The patient spent the night and morning convalescing as the PC-7,  high compression, epoxy paste set up around her walnut stock and iron saddle.  (That, I’ll warrant, is a sentence never before uttered on the planet.)

The stock and its integral flight deck and bolt groove,  have been shifted in relation to their previous position by one degree in the XZ axis.  This effectively raises the nose of the flight deck by about 3/8″, so that now the string rests on the deck with a gentle pressure,  (i.e. the at rest string deflection suggests that the center line of the limbs is set at about  1/4″ below the deck).

Here is a photo showing the altered saddle.

I welded up the top edge of the saddle and milled it into the one degree angle seen here.   Now the edge margin on the forward slot is greater than the rear slot.

By afternoon,  she was ready for camera and action.   This is the exact same bolt used in the previous test when that pesky 3/8″ string gap caused the tail to lift up.  Click for 4X slow motion video:   20111107135003(1)(1)

And broken down into stills:

Our personal state of the art in video and such like,  makes these ghostly images the best that we can manage right now.  I’m not so sure that they aren’t telling me exactly what I had hoped to see.  To my eye the bolt seems a little less down pitched than the one in the stills from the previous posting.

Also, the flight of the bolt looked very clean to the naked eye.  No porpoising or waggle evident.   At 50 meters  it struck a foot to the left of its previous sight setting.   This shot vector is way off from what the center line of the bolt groove would indicate as ideal.  The divergence of the shot to the left suggests that another 7 1/2 degrees of washer rotation on the top half of the port bundle is in order.  It should be easy to correct tomorrow.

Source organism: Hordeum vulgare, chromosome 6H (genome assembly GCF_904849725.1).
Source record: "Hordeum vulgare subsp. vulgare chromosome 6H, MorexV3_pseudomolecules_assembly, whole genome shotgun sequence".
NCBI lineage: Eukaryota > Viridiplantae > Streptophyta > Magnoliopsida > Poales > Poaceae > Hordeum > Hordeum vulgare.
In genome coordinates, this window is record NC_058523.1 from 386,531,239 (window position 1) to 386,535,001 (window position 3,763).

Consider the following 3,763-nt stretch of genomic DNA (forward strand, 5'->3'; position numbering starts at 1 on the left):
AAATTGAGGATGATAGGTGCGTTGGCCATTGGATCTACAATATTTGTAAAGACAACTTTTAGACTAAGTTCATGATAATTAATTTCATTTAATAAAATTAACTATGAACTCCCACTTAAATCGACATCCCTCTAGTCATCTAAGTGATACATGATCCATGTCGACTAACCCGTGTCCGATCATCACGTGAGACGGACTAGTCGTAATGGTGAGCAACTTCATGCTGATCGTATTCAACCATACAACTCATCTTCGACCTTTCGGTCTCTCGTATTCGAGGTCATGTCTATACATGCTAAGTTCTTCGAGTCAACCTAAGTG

The important thing here is that the bolt showed no signs of porpoising.  Porpoising is when the bolt can be seen to be traveling nose up or nose down for a fraction of a second before the fins straighten it out.  Porpoising is a lot of wasted energy.

After the shot,  the line traced by the bolt going through the air should appear clean and minimal in your memory.  There shouldn’t be any fuss going on.

2 Responses to “The straight arrow.”


  1. Randi Richert says:

    Looks and sounds to me like you’re on the right track. Now you should be able to focus on using the twist to balance the arms and cut down on yaw without inducing loft. One variable at a time is so much easier to work with. It’s nice when a theory or tinkerer’s hunch is backed up by tangible results. If I had any doubts about underslinging on my current scorpion project, your experiment has alleviated them. This is just one more little example of why I think a total re-evaluation of the “convetional wisdom” is long overdue. Much of the so-called wisdom is just a series of assumptions and opinions made by esteemed men of letters with dubious skills in the mechanical arts.


  2. Nick says:

    I am finding that catapult development keeps knocking a hole in the bucket where I store my preconceptions. The more I learn, the less I take for granted.

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